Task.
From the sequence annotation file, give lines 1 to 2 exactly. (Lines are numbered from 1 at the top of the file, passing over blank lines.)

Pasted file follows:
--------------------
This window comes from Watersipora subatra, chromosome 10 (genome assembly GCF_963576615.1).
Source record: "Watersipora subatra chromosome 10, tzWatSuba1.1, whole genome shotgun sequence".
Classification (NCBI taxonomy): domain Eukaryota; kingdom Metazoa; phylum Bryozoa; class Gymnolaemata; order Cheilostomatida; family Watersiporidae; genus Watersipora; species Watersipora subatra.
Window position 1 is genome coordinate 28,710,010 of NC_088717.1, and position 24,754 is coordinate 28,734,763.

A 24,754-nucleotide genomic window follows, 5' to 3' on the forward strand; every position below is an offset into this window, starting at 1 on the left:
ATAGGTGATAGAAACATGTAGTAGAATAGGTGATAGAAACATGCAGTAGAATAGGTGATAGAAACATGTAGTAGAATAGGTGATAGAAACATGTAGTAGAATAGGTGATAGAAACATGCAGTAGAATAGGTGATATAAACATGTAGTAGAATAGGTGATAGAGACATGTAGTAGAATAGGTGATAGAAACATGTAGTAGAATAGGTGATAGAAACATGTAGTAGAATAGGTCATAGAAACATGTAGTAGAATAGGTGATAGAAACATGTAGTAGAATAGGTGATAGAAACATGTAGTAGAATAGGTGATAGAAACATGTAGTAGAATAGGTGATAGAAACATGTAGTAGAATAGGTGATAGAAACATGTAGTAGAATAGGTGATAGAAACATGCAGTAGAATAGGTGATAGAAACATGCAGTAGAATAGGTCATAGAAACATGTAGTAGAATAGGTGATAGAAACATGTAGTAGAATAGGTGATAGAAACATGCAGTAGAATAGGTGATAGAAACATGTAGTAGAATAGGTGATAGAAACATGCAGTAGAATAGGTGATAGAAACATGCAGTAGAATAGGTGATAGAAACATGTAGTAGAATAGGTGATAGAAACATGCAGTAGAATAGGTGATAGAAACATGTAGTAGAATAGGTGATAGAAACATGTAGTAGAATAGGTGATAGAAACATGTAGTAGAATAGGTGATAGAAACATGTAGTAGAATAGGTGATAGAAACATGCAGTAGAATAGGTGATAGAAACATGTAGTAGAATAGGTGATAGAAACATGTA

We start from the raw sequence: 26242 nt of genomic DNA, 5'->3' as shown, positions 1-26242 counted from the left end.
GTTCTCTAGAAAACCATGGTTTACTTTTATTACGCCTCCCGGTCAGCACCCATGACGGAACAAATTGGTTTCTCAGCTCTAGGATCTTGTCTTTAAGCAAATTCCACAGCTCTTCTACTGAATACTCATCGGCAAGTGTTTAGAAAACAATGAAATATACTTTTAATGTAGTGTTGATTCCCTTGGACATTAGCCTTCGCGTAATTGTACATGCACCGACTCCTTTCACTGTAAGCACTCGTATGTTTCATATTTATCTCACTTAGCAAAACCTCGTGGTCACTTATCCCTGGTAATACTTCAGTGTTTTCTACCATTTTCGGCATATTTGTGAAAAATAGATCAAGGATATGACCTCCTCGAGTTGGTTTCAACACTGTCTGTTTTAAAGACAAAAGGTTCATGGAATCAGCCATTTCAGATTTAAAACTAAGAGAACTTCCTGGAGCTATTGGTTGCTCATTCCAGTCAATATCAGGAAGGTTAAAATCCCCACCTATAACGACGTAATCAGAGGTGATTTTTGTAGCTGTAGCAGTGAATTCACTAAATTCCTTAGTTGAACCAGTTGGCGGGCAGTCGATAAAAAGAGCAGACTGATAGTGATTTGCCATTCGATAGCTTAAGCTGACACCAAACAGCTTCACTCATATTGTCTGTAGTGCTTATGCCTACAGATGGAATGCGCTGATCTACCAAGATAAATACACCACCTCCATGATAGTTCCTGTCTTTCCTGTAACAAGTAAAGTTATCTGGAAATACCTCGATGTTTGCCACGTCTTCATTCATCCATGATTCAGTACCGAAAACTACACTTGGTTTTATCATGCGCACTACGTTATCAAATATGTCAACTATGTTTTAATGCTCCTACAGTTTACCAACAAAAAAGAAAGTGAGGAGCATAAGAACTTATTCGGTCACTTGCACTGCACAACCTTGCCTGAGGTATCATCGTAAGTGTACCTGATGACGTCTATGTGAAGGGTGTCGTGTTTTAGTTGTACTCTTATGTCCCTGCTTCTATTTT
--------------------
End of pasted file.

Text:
This window comes from Watersipora subatra, chromosome 10 (genome assembly GCF_963576615.1).
Source record: "Watersipora subatra chromosome 10, tzWatSuba1.1, whole genome shotgun sequence".